A spinal disk is a little like a jelly donut, with a softer center encased within a tougher exterior. Sometimes called a slipped disk or a ruptured disk, a herniated disk occurs when some of the softer “jelly” pushes out through a crack in the tougher exterior.
Disk herniation is most often the result of a gradual, aging-related wear and tear called disk degeneration. As you age, your spinal disks lose some of their water content. That makes them less flexible and more prone to tearing or rupturing with even a minor strain or twist.
Sometimes, using your back muscles instead of your leg and thigh muscles to lift large, heavy objects can lead to a herniated disk, as can twisting and turning while lifting. Rarely, a traumatic event such as a fall or a blow to the back can cause a herniated disk.
Herniated disks sometimes show up on spinal images of people who have no symptoms of a disk problem. But some herniated disks can be painful. The most common signs and symptoms of a herniated disk are:
- Arm or leg pain. If your herniated disk is in your lower back, you’ll typically feel the most intense pain in your buttocks, thigh and calf. It may also involve part of the foot. If your herniated disk is in your neck, the pain will typically be most intense in the shoulder and arm. This pain may shoot into your arm or leg when you cough, sneeze or move your spine into certain positions.
- Numbness or tingling. People who have a herniated disk often experience numbness or tingling in the body part served by the affected nerves.
- Weakness. Muscles served by the affected nerves tend to weaken. This may cause you to stumble, or impair your ability to lift or hold items.
- Over-the-counter pain medications
- Nerve pain medications.
- Muscle relaxers.
- Cortisone injections.
A very small number of people with herniated disks eventually need surgery. Your doctor may suggest surgery if conservative treatments fail to improve your symptoms after six weeks, especially if you continue to experience:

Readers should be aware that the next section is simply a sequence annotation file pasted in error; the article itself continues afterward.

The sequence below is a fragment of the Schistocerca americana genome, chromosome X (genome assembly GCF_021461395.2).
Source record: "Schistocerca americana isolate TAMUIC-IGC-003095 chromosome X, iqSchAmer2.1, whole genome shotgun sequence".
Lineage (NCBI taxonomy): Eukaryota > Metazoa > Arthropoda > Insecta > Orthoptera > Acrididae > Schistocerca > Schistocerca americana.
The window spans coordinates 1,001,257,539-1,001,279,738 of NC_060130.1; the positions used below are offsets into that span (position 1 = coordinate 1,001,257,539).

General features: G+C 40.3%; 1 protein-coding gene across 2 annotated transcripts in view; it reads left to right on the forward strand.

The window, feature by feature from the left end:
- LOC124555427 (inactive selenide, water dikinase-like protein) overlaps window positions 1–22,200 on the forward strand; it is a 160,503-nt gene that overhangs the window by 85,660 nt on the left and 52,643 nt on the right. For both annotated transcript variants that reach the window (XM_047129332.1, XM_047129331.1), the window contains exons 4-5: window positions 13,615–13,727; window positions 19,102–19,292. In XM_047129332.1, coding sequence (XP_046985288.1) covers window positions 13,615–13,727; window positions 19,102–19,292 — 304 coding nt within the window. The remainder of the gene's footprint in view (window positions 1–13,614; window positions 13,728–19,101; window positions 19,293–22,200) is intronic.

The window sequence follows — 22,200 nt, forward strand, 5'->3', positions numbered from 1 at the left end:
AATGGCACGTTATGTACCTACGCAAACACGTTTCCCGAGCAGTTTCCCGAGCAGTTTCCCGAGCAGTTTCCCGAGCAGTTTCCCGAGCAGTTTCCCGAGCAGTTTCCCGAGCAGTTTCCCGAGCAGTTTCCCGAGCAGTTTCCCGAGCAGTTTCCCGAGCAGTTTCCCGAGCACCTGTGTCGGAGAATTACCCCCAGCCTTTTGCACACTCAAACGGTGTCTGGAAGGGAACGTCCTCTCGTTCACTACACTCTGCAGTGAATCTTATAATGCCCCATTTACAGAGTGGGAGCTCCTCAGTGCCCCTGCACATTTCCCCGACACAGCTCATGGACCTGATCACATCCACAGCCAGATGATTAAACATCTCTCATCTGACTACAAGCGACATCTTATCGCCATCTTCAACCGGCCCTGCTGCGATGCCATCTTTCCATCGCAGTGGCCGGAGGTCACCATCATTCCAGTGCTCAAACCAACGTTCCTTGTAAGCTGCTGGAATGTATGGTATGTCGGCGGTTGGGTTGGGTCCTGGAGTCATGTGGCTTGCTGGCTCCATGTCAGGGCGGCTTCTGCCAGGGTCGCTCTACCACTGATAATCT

- Numbness or weakness
- Difficulty standing or walking
- Loss of bladder or bowel control
In many cases, surgeons can remove just the protruding portion of the disk. Rarely, however, the entire disk must be removed. In these cases, the vertebrae may need to be fused together with metal hardware to provide spinal stability. Rarely, your surgeon may suggest the implantation of an artificial disk.
- Take pain relievers.
- Use heat or cold. Initially, cold packs can be used to relieve pain and inflammation. After a few days, you may switch to gentle heat to give relief and comfort.
- Avoid too much bed rest.
Pain affects more than just your physical well-being. If you have to deal with recurring herniated disks or other back problems, your psychological and emotional health also are vulnerable. Exercising the trunk muscles helps stabilize and strengthen the spine muscles. Good posture reduces the pressure on your spine and disks. Keep your back straight and aligned, particularly when sitting for long periods. Lift heavy objects properly, making your legs — not your back — do most of the work.